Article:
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  • With VOA Left Voiceless, Obama Fails to Reach Russian Public

    President Obama’s foreign policy thus far has been marked by an emphasis on public diplomacy. As a result, successfully engaging foreign publics has become a top priority of his administration. The President himself has taken an active role in this effort, delivering several high-profile speeches to audiences around the world. His July 7th oration in Moscow, which focused on the importance of media freedom and human rights, was one such occasion.

    But Obama’s message failed to reach his intended audience- the Russian public. On Russian television, which is tightly controlled by the Kremlin, Obama’s remarks were largely ignored, receiving hardly any air-time.

    To make matters worse, a crippling cyber-attack had rendered the international websites of Voice of America (VOA) useless. As a result, VOA, the federally-funded broadcast service congressionally mandated to provide objective, accurate news to foreign audiences, was utterly incapable of offering the Russian public unbiased coverage of the President’s speech. VOA’s loss of web-based capabilities might have been less damaging if not for the fact that its oversight, the Broadcasting Board of Governors, decided in 2008 to completely do away with VOA’s Russian language radio and television broadcasts into the country.

    VOA has demonstrated its ability to circumvent anti-American state-media and deliver objective news programming, most notably in Iran following the June 12th election. However, the internet-only approach in Russia, and the inability to provide sufficient security for this service, allowed Kremlin-controlled media to undermine Obama’s attempt to connect with the Russian public. Unless the Obama Administration takes the necessary steps to ensure the vitality of VOA and similar programs, our nation’s outreach to foreign publics will continue to be rebuffed by unreceptive governments.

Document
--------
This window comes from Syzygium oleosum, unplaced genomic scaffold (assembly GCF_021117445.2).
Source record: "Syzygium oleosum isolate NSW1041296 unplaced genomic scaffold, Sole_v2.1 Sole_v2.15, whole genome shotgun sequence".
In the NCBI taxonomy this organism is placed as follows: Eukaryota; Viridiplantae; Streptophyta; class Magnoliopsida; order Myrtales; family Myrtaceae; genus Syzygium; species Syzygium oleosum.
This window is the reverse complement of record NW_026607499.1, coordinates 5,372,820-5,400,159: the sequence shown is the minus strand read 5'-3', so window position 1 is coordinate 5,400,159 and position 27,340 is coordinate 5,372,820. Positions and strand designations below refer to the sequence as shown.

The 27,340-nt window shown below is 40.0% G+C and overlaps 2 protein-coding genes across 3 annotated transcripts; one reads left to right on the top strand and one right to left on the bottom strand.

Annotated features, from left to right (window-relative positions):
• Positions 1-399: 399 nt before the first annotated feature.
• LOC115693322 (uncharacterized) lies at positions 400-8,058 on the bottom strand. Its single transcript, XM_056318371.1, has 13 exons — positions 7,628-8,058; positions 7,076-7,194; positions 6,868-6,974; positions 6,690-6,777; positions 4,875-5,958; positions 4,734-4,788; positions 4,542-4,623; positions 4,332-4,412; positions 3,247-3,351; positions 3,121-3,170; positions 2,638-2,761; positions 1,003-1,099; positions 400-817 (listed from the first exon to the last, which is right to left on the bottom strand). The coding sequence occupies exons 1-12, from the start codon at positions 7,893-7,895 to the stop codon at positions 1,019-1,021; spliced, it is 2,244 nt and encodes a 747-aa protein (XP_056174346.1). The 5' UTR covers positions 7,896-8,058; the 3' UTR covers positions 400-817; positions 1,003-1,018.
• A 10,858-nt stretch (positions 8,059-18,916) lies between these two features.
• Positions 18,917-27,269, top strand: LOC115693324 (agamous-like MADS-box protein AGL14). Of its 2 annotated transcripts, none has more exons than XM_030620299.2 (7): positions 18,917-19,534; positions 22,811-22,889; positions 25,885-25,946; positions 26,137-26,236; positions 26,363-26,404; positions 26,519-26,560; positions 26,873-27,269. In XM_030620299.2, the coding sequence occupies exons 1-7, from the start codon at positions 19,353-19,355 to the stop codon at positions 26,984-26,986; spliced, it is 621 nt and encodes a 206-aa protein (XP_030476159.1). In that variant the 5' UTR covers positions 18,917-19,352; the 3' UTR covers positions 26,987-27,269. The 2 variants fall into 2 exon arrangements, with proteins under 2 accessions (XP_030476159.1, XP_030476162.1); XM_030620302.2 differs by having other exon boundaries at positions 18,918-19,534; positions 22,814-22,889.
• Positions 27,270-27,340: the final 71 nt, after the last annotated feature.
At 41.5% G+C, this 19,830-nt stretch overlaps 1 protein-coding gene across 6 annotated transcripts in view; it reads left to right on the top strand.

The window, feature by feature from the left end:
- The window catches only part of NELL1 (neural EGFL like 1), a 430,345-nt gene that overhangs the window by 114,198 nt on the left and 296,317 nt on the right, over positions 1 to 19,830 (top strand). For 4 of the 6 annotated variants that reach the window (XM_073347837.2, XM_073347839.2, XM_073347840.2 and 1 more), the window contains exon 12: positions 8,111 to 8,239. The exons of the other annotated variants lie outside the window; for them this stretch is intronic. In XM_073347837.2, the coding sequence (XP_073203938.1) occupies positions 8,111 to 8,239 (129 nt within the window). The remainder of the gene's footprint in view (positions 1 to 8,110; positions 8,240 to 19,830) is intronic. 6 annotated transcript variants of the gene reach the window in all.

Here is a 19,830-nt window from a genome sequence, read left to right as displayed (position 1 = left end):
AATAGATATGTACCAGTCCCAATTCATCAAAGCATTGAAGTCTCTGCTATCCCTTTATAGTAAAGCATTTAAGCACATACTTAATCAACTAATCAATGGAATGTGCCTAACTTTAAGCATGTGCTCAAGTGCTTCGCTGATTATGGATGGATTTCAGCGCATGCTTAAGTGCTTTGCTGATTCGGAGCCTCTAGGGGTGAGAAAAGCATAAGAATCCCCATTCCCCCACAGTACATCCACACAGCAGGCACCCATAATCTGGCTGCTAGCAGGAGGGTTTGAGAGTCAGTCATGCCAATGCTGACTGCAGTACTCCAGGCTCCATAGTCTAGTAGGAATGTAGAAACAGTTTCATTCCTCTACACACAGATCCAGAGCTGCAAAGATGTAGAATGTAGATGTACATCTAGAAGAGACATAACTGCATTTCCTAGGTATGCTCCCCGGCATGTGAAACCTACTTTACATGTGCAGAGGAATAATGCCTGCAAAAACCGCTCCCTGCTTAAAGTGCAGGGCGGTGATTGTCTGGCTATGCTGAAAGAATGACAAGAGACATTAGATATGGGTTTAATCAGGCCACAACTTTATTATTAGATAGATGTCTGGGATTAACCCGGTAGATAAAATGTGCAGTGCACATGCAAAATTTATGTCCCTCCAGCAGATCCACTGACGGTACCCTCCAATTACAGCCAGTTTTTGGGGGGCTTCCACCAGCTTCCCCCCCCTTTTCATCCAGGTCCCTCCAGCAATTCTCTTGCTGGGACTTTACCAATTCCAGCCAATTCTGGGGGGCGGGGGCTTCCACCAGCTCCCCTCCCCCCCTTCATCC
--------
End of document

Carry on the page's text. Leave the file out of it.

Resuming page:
Posted in International [slideshow_deploy]

    One Response to With VOA Left Voiceless, Obama Fails to Reach Russian Public

    1. Daniel Robinson - Po says:

      Providing U.S. international broadcasting, particularly Voice of America, with the money needed annually to continue its work via traditional radio as well as Internet and other technologies remains an uphill battle for those who have struggled in the trenches over the years to keep the issue front and center.

      The many activities under the BBG, ranging from VOA radio and television operations to the various Middle East and South Asia programs as well as RFE/RL, are provided $746 million in the State Department/Foreign Operations appropriations bills for 2010.

      VOA, which is slated to get about $205 million in 2010, has seen its English radio broadcasting capabilities, as well as some key language services (including Russian) either slowly taken apart in recent years or summarily executed.

      Where VOA was once considered a powerful competitor in the English language to BBC radio broadcasting around the world, over the last decade resources were directed primarily at Internet and Middle East/South Asia television efforts within the BBG structure.

      Language included in House State/Foreign Operations legislation, achieved after long and difficult efforts by some dedicated current and former broadcasters, states:

      "The VOA's English-language radio programming is especially important since it provides accurate, objective, and comprehensive news to a potential English-speaking audience of 1.6 billion people worldwide."

      It also "recognizes VOA for its essential contribution to United States public diplomacy.

      At the same time, of the total recommendation for BBG, only about $15,000,000 is slated for VOA's English broadcast division.

      USIB funding has remained in the sub-billion dollar range for decades. In other words, the entire U.S. international broadcasting structure operates at about the same cost as a couple of F-22s.

      One of the sad ironies of the past dozen or so years is that VOA's once strong English language radio broadcasting voice was hurried down the road to oblivion, while such countries as China and Cuba actually EXPANDED their English and other language broadcasting.

      In these days of worry over the impact of sharply increased deficit spending aimed at repairing the economy, it's hard to argue for more spending on government-funded broadcasting.

      But then it was ALWAYS hard to argue over the decades, under Democratic and Republican administrations, that this should be a priority requiring more than what could be considered a paltry investment of several hundred million dollars annually.

      It has also been difficult to persuade members of Congress that more funding should be directed to long-term core operations of VOA such as its once extensive English broadcast voice rather than region or country-specific projects designed to win the hearts and minds, as laudable as those efforts may be in the short-term.

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